"A Series of Unfortunate Events" is back and darker than ever

by Sebastian Wurzrainer | 4/17/18 2:20am

The Baudelaire Orphans are back for a second season in Netflix’s “A Series of Unfortunate Events,” and fortunately for us the show hasn’t lost its gothic charm, idiosyncratic humor or heartfelt sincerity. Once again, producer and director Barry Sonnenfeld and his team of writers adapt the books from the beloved book series by Lemony Snicket (nom de plume for Daniel Handler) into two-part episodes. In doing so, they allow each book the chance to shine, breathe and grow in what is essentially a 90-plus minute mini-movie. This season tackles books five through nine: “The Austere Academy,” “The Ersatz Elevator,” “The Vile Village,” “The Hostile Hospital” and “The Carnivorous Carnival.” As the titles suggest, the show remains as erudite and obsessed with literary allusions as before.

In my glowing review for the first season, I wrote, “When I was younger, I remember my favorite books came after the halfway point in the series.” At the time, I was surprised by the quality of the first season considering that it adapted some of Handler’s weaker entries. Thankfully, my memory served me well. The second season isn’t better due to improved writing, directing or acting — “Unfortunate Events” is nothing if not incredibly consistent in execution. Rather, this season is better because the source material is darker, more intricate and a little less episodic.

Admittedly, the first few episodes follow the same basic formula set up in the first season: The Baudelaires are taken in by a new guardian, prompting the villainous Count Olaf to show up in disguise to steal their family fortune. No one aside from the orphans recognizes that it is Olaf and the Baudelaires barely manage to escape with the murderous Count hot on their tail — yet the series do so with such aplomb and style that one hardly notices their repetitive nature. “The Austere Academy” episodes in particular do an excellent job of hiding this structure beneath hysterical joke after hysterical joke.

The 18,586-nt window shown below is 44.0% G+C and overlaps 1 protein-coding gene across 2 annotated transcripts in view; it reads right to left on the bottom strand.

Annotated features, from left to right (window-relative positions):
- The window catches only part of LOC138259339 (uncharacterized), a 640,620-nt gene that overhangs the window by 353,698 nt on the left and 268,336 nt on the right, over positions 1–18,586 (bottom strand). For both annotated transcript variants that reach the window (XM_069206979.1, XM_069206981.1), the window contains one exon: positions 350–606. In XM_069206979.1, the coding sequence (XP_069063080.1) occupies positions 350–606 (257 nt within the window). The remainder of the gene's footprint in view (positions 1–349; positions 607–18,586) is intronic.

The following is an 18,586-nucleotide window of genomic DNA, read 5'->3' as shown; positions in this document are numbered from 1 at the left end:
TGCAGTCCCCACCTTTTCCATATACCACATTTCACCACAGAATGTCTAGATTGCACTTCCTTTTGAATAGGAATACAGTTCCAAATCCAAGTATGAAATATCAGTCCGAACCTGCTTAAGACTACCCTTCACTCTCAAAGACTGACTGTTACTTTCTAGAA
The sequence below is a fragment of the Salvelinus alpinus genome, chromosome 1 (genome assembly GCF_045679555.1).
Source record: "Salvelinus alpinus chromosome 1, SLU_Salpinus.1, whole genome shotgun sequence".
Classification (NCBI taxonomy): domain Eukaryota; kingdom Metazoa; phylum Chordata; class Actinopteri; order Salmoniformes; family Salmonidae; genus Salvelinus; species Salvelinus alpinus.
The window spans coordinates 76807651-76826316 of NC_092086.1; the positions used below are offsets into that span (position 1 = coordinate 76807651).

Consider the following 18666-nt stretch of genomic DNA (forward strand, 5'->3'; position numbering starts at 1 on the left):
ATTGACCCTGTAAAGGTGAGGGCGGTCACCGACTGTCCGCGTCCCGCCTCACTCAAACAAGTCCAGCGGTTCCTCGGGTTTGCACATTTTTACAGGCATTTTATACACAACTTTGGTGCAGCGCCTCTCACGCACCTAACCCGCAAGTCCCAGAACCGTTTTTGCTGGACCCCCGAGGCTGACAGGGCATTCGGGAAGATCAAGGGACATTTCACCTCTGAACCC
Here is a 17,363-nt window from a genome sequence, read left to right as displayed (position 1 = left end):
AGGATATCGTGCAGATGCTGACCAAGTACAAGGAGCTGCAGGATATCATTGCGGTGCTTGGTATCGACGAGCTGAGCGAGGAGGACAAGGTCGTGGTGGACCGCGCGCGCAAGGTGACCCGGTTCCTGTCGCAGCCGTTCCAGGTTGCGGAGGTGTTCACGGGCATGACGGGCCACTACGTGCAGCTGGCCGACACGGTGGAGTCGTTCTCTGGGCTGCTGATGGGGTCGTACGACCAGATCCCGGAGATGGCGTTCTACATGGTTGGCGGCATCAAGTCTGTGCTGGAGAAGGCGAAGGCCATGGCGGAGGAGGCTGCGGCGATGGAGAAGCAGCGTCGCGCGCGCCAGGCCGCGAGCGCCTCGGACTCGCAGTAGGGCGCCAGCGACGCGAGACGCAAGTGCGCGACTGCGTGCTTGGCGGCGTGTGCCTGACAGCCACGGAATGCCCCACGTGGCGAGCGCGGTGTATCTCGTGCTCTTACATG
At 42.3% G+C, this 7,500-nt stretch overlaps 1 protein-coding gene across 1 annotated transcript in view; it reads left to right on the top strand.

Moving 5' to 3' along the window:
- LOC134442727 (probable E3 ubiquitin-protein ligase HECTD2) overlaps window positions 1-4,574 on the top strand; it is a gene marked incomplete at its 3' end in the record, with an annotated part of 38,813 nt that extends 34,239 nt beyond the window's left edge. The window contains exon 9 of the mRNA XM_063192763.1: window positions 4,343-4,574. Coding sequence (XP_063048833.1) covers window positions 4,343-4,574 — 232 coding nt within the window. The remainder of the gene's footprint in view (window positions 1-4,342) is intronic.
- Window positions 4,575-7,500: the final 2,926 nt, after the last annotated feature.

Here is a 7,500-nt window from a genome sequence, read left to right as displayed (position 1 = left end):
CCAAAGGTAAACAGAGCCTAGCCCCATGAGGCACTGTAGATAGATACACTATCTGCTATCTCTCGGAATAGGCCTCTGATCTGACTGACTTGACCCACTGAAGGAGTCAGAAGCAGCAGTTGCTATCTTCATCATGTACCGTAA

But it’s during “The Vile Village” episodes where things get interesting. As with the original books, this story serves as a real demarcation point for the series. Given that it is the precise middle of the Baudelaire saga, adapted from the seventh book out of a total of 13, the status quo is quickly upended as the orphans become fugitives of the law and Count Olaf gains immunity when he is falsely declared dead. As a result, “The Hostile Hospital” and “The Carnivorous Carnival” episodes are the most twisted and exciting that the show has yet produced. While they never quite recapture the infectious humor of “The Austere Academy,” they successfully deepen the show’s mythology while raising the stakes for all the major characters.

Speaking of which, it is once again the large ensemble of unique and quirky characters that truly makes the show memorable. Neil Patrick Harris is at his best when he gets to sink his teeth into Olaf’s sadistic side, conjuring up an antagonist who is often amusing and frightening in a single sentence. Patrick Warburton returns as Lemony Snicket, the dutiful and downtrodden in-universe narrator whose interjections become, if possible, even more meta than they were in the first season.